Thursday, November 28, 2013

Paris was a Woman - Bohemian Women in Paris in the 1920s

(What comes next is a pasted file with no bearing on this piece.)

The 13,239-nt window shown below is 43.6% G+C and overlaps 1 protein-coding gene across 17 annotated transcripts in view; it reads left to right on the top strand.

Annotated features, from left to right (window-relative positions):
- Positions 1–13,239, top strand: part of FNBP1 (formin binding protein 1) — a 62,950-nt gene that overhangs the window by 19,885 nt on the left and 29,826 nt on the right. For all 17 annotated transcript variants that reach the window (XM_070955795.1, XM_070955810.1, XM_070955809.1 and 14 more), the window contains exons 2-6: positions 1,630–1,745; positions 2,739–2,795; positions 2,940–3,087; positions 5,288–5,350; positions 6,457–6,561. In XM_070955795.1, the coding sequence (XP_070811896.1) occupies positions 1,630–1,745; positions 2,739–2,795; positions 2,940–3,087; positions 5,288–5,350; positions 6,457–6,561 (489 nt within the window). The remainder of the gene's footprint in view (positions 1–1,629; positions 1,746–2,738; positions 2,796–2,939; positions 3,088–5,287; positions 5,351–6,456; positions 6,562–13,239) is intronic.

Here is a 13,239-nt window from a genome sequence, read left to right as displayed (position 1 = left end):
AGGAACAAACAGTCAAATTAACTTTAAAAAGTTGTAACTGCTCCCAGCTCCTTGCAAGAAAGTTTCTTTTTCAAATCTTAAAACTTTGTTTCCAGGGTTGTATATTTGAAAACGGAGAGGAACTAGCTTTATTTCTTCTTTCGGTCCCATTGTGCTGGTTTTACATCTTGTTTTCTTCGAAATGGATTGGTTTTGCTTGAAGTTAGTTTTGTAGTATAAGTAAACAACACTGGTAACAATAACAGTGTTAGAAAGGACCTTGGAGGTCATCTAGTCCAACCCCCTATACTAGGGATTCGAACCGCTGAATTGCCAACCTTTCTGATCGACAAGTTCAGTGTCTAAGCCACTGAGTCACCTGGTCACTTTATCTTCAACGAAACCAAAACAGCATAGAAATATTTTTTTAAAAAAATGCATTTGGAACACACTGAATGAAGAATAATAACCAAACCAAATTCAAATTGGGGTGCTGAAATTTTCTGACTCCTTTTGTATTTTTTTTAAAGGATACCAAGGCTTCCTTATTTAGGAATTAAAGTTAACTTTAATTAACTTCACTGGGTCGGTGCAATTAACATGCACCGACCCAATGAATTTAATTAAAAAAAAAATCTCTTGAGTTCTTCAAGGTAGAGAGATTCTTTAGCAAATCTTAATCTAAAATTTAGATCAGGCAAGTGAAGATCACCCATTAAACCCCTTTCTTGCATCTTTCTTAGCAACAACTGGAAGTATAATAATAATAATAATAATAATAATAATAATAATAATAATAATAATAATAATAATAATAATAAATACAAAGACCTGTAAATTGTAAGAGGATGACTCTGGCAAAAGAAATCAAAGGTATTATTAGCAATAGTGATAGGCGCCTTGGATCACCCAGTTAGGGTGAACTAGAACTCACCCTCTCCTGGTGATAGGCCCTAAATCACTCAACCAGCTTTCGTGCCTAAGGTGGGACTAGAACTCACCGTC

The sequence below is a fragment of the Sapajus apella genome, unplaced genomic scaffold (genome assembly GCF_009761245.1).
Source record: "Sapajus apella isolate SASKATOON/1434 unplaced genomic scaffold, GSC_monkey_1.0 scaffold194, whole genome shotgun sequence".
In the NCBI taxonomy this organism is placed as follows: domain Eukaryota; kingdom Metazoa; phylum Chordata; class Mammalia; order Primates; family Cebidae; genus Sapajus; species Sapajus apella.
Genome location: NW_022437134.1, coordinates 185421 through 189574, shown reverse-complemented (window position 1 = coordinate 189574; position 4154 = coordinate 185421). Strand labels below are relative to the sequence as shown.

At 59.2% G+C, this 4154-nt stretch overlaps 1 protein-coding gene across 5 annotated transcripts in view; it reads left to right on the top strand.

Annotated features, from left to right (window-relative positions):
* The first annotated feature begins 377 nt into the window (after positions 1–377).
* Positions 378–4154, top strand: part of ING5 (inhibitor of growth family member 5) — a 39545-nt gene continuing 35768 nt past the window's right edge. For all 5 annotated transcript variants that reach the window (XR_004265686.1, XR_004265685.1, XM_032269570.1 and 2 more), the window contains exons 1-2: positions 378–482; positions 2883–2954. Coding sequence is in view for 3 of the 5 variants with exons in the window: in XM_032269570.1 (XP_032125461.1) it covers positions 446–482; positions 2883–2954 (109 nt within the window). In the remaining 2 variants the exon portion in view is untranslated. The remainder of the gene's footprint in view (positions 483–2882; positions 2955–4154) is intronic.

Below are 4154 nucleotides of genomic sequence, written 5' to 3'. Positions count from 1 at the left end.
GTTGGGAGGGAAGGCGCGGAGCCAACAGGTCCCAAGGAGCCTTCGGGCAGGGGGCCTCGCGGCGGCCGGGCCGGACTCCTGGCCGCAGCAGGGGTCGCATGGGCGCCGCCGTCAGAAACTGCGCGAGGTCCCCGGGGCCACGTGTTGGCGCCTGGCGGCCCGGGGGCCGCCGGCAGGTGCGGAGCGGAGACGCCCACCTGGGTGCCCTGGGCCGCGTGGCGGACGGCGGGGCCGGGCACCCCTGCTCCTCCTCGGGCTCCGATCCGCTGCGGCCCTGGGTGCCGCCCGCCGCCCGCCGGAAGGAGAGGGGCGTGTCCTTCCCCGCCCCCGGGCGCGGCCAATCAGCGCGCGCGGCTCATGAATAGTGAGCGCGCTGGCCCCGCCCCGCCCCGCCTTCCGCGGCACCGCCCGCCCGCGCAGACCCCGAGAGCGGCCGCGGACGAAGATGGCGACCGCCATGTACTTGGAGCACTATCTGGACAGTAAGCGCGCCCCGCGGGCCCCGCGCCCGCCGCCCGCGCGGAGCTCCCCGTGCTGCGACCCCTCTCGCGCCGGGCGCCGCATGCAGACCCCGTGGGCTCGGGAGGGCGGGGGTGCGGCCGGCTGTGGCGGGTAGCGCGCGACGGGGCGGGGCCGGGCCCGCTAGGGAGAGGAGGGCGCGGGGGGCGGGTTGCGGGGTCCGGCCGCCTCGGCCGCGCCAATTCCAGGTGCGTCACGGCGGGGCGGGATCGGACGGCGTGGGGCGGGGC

The Left Bank of Paris is a notorious bohemian hot-spot where some of the world's greatest artists and intellectuals found a haven in which to freely express themselves. Though traditional chronicles have focused on the illustrious men who lived there, this British documentary from 1996 looks at some of the women who lived there including Gertrude Stein and her lover Alice B. Toklas,publishers Sylvia Beach and Adrienne Monnier, painter Romaine Brooks, and Natalie Barney. Many of their stories are told with archival film clips coupled with modern interviews. ~ Sandra Brennan, All Movie Guide From the late nineteenth century until World War II, Paris was a center of sexual freedom and same-sex sexual cultures. Lesbian American and European expatriates and France's own lesbian writers and artists created a Bohemian social, sexual, and creative milieu that makes this time and place unique in the history of lesbian culture. Berenice Abbott (1898-1991), an accomplished American photographer famous for her New York cityscapes, made memorable images of gay men and lesbians in Paris in the 1920s. Margaret Anderson (1886-1973) is best known as the editor of The Little Review in which she published some of the most important writers of the early twentieth century. Following a conviction for obscenity in the United States, Anderson spent much of the 1920s in Paris. Djuna Barnes (1892-1982) was a writer who sought new forms of lesbian self-representation in her novels. Her Ladies Almanack (1928) playfully satirizes the lesbian culture she experienced while living in Paris during the 1920s. Natalie Clifford Barney (1876-1972), an American-born poet, memoirist, and epigrammatist, moved to Paris permanently in 1920. She established an influential literary salon that lasted more than fifty years, and documented her encounters with gay and lesbian writers she met there in two well-regarded memoirs. Sylvia Beach (1887-1962) was an American-born editor who founded Shakespeare and Company, a Parisian bookshop that had a significant impact on modern literature. Nadia Boulanger (1887-1979) may have been the greatest teacher of musical composition in the twentieth century. Leonard Bernstein, Ned Rorem, and Aaron Copland were among the hundreds of students who came to her tiny Paris studio. Romaine Brooks (1874-1970) was an American expatriate artist whose life-sized female nudes and portraits of cross-dressed women made her lesbian identity and desire visible to the world. Claude Cahun (1894-1954), a French photographer, photo collagist, writer, and translator, photographed several noted lesbian expatriates in Paris. Colette (1873-1954) is one of France's most beloved writers. Her work includes a frank study of sexuality entitled The Pure and the Impure (1932), which addresses a broad range of sexual inclinations. Janet Flanner (1892-1978) was an American-born novelist, translator, and journalist best known for her fortnightly "Letter from Paris," which she wrote for the New Yorker from 1925 to 1975. Gisèle Freund (1908?-2000), an accomplished photojournalist, is best remembered as a chronicler of the vibrant Bohemian community of writers and artists in Paris during the 1930s. Agnes Noyes Goodsir (1864-1939) was an Australian painter who became part of the legendary lesbian scene in Paris in the 1920s and 1930s; her portraits of women have an erotic and radical edge.

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